Our readers with association to the pharmaceutical and drug industry may recall that in mid-February both major drug distributor Cardinal Health and drug chain CVS pharmacy had certain southern Florida facilities temporarily shut down. Four pharmacies located in the Sanford Florida area suspected of selling “staggering” volumes of the controlled drug oxycodone lead to strong suspicions of a huge black market in this specific area. The U.S. Drug Enforcement Administration (DEA) took the unusual step of targeting the supplier to these pharmacies, Cardinal Health Inc., the second largest U.S. wholesale pharmaceutical distributor, by seeking to block distribution of controlled substances from Cardinal’s distribution facility located in Lakeland Florida. The DEA alleges that Cardinal had failed to follow agreed-to monitor misuse of controlled substances such as oxycodone. Cardinal has attempted to appeal and overturn the injunction on controlled substance shipments from its Lakeland distribution facility but has thus far been unsuccessful in doing so. An administrative hearing is scheduled to occur next month.
Business and traditional media are reporting yet another major development in the ongoing crackdown of prescription drug abuse among U.S. regulatory agencies. On Wednesday of this week, the DEA searched six Walgreen retail locations as well as the company’s distribution center in Jupiter Florida. The agency is investigating whether Walgreen allowed suspiciously high levels of prescription pain pill retail sales. Walgreen represents one of the largest U.S. pharmacy and drug chain with over 8000 locations across the U.S.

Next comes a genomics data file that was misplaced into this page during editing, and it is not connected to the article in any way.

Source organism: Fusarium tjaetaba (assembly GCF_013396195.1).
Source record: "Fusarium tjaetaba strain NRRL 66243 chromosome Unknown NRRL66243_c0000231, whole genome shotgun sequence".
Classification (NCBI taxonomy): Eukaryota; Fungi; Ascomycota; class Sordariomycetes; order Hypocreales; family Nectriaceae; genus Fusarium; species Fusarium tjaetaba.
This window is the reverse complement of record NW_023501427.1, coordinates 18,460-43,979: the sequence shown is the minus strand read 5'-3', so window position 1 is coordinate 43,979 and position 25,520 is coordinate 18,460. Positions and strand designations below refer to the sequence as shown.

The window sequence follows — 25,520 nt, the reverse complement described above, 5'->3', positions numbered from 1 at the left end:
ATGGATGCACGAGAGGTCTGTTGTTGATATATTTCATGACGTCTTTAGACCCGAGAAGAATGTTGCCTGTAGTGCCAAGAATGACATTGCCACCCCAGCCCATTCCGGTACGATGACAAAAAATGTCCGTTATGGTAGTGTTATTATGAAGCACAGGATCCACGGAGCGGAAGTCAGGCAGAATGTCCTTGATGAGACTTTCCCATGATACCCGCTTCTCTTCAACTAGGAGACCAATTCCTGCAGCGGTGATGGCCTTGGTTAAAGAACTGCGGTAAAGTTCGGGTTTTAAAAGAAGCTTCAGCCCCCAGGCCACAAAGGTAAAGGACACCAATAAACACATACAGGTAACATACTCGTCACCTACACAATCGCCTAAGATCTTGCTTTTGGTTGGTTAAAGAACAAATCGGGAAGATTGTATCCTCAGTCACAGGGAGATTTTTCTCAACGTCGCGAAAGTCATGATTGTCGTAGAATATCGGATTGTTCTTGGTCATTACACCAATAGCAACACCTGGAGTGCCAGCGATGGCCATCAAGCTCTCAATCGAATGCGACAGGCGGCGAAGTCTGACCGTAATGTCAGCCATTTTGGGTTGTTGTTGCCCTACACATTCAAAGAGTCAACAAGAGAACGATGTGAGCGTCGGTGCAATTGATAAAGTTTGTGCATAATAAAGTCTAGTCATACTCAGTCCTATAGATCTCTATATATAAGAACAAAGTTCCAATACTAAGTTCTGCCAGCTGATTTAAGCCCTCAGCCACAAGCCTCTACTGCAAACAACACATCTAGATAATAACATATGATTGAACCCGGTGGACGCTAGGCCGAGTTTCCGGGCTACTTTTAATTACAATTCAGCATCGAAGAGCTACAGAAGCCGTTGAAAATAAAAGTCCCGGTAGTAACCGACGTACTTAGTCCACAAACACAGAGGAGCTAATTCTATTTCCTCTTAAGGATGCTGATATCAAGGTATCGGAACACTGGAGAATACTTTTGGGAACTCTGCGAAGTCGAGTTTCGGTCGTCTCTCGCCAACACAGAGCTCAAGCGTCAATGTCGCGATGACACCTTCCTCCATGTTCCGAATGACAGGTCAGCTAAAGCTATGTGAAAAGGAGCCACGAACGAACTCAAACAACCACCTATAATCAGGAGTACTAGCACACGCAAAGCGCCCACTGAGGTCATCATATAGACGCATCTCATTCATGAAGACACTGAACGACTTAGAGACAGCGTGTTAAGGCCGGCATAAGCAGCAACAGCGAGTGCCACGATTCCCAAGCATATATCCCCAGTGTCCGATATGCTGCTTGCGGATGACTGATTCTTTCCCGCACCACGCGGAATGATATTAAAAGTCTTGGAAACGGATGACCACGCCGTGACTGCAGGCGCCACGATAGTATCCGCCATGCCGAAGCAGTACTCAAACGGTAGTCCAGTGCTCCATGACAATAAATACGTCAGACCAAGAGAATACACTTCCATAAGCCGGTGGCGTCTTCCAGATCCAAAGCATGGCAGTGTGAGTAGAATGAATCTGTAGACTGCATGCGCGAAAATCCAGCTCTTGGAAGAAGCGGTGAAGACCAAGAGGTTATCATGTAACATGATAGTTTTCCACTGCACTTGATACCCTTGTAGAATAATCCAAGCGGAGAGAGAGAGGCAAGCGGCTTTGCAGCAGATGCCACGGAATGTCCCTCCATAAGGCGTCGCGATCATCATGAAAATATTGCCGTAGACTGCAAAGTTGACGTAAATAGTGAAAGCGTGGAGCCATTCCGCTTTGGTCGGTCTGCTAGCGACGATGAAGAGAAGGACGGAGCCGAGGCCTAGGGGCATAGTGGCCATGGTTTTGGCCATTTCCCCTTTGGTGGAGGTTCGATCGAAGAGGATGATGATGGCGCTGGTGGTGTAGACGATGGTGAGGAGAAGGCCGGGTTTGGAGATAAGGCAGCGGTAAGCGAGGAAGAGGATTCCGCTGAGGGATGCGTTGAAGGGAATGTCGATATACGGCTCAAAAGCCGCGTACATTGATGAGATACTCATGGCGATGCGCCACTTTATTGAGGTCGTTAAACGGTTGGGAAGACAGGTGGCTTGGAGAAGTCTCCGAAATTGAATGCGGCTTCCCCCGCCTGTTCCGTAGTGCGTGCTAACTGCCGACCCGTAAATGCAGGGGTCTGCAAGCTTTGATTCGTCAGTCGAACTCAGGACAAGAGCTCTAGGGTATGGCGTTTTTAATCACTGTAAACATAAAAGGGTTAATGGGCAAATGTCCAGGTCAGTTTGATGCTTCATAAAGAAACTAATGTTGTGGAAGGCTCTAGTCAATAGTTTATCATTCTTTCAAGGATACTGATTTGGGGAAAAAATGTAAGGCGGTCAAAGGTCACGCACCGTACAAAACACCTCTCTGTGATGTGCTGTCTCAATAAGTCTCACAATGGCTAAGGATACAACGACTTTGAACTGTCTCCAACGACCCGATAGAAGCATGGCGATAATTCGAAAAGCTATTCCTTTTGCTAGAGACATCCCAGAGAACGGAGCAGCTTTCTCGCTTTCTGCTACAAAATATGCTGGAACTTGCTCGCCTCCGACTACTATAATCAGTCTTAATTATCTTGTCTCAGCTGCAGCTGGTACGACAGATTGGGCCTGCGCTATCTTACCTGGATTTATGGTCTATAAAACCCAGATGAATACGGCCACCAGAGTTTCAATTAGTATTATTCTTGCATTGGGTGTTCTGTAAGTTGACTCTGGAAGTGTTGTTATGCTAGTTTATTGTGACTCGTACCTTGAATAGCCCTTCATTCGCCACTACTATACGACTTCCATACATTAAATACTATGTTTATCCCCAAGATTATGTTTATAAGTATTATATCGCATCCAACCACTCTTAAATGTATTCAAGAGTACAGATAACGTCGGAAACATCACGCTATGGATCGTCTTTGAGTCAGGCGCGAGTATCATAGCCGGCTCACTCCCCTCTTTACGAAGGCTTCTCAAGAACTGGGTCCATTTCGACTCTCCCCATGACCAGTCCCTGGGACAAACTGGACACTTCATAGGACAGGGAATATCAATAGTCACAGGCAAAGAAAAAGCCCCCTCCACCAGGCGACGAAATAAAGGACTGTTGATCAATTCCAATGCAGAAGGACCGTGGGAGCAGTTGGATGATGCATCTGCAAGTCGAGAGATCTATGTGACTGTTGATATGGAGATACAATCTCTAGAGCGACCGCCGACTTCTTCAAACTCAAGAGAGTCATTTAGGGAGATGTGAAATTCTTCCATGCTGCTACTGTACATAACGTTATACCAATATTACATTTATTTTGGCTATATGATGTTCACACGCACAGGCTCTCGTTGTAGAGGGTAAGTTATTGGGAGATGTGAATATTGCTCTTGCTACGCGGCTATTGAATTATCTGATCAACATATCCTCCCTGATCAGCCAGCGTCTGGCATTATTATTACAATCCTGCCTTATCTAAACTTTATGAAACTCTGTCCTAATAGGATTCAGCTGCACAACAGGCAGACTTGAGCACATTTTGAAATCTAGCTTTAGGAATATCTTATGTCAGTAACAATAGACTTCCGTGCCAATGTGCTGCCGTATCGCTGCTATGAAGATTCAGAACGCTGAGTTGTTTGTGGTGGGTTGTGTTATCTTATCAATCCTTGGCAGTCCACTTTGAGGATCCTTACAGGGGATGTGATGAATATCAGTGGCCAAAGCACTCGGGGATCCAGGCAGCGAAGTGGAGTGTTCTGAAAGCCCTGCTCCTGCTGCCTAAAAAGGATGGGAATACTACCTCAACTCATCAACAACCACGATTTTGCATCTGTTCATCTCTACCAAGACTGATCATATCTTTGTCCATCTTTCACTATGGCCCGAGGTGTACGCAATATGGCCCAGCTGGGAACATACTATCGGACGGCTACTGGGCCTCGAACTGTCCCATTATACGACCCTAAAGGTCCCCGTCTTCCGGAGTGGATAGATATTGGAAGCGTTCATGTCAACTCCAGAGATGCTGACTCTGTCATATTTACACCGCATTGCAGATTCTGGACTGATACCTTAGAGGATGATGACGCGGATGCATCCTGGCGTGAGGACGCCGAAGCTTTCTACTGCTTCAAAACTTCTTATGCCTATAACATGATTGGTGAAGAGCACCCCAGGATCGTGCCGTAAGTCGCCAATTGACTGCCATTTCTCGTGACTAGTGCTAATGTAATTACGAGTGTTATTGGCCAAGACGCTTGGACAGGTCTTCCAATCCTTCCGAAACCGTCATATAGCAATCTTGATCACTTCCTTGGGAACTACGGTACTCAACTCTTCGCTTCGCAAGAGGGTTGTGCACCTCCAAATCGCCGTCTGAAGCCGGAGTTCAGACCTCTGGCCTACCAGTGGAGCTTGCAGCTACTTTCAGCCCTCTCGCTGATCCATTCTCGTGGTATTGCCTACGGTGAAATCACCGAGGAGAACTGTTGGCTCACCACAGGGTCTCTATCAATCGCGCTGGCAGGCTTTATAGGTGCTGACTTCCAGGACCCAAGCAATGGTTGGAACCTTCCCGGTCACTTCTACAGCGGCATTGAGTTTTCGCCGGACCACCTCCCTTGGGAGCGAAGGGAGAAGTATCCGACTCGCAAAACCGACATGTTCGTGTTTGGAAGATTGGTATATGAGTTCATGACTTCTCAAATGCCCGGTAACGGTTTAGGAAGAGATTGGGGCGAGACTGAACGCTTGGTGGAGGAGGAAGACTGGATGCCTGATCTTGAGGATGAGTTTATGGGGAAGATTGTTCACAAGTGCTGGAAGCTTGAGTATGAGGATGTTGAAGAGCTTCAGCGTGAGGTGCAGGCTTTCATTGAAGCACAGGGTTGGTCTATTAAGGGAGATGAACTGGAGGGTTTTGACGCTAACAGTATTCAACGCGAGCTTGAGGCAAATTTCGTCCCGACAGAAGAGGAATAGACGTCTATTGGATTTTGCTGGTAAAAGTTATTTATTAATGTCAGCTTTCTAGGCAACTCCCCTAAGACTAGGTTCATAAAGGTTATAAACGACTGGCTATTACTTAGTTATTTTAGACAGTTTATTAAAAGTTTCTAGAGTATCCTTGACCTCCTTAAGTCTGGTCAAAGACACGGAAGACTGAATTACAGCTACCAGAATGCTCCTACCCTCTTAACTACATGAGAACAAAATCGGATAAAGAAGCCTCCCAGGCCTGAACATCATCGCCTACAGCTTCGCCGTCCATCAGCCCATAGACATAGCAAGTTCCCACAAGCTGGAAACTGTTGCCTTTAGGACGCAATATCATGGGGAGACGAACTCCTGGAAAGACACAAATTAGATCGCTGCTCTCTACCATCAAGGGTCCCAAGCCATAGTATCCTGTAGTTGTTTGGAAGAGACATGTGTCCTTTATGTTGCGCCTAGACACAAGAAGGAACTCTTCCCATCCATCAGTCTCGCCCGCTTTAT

In this latest crackdown, federal officials are probing for larger amounts of cash sales, as opposed to insurance reimbursement sales. The Associated Press reported that DEA records indicate sharp increases in oxycodone purchases at each of the targeted Walgreen retail outlets. One example, the pharmacy located in Ft. Myers went from a volume of 95,800 units of oxycodone in 2009, to more than 2.1 million units in 2011, accounting for 67 percent of that drug’s purchases within the same zip code. Walgreen manages its own distribution, and as was the case with Cardinal, a potential shut down on controlled substance and prescription drug supplies from its Florida DC could have an economic and store service impact.
In its reporting, The Wall Street Journal notes that Florida has had a long history for pill mills that offered one-stop shopping for controlled substance abuse. A recent state-wide crackdown on these private facilities may be forcing the abusers to turn their attention to retail pharmacies.
This should be concerning news for the broader pharmaceutical industry, along with its supply chain distribution partners. Regulators are clamping down on the requirement for policing unusual purchase volumes, and are holding drug distribution trading partner’s feet to the fire to perform such actions. For their part, distributors believe that the DEA has not been clear on what policies need to be adhered to, or the granularity of sales information that needs to be tracked.